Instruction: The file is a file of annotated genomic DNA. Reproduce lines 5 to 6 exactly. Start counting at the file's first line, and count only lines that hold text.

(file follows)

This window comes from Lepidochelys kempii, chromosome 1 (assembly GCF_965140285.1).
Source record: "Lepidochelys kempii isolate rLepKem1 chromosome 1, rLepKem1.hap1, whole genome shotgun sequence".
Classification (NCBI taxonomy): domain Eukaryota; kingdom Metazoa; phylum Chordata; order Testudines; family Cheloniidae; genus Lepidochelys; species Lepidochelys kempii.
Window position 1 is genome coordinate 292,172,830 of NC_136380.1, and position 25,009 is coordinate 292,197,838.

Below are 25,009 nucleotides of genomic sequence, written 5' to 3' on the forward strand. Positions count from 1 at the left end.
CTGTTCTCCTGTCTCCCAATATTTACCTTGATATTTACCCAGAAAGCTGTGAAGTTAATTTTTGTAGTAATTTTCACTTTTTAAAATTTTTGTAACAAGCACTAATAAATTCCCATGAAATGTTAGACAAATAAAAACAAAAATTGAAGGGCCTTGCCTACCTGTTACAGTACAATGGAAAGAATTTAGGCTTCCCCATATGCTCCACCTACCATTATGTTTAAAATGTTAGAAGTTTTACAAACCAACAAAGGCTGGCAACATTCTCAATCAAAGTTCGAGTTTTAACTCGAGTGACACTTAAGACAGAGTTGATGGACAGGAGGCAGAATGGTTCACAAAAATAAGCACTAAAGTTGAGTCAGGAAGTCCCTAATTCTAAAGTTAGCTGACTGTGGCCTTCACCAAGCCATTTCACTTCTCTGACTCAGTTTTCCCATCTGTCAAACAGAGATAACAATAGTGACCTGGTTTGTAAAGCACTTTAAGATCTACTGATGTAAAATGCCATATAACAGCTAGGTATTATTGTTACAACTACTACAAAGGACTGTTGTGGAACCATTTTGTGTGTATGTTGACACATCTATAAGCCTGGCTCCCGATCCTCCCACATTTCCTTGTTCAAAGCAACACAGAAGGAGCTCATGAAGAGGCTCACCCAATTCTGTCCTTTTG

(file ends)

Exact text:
Below are 25,009 nucleotides of genomic sequence, written 5' to 3' on the forward strand. Positions count from 1 at the left end.
CTGTTCTCCTGTCTCCCAATATTTACCTTGATATTTACCCAGAAAGCTGTGAAGTTAATTTTTGTAGTAATTTTCACTTTTTAAAATTTTTGTAACAAGCACTAATAAATTCCCATGAAATGTTAGACAAATAAAAACAAAAATTGAAGGGCCTTGCCTACCTGTTACAGTACAATGGAAAGAATTTAGGCTTCCCCATATGCTCCACCTACCATTATGTTTAAAATGTTAGAAGTTTTACAAACCAACAAAGGCTGGCAACATTCTCAATCAAAGTTCGAGTTTTAACTCGAGTGACACTTAAGACAGAGTTGATGGACAGGAGGCAGAATGGTTCACAAAAATAAGCACTAAAGTTGAGTCAGGAAGTCCCTAATTCTAAAGTTAGCTGACTGTGGCCTTCACCAAGCCATTTCACTTCTCTGACTCAGTTTTCCCATCTGTCAAACAGAGATAACAATAGTGACCTGGTTTGTAAAGCACTTTAAGATCTACTGATGTAAAATGCCATATAACAGCTAGGTATTATTGTTACAACTACTACAAAGGACTGTTGTGGAACCATTTTGTGTGTATGTTGACACATCTATAAGCCTGGCTCCCGATCCTCCCACATTTCCTTGTTCAAAGCAACACAGAAGGAGCTCATGAAGAGGCTCACCCAATTCTGTCCTTTTG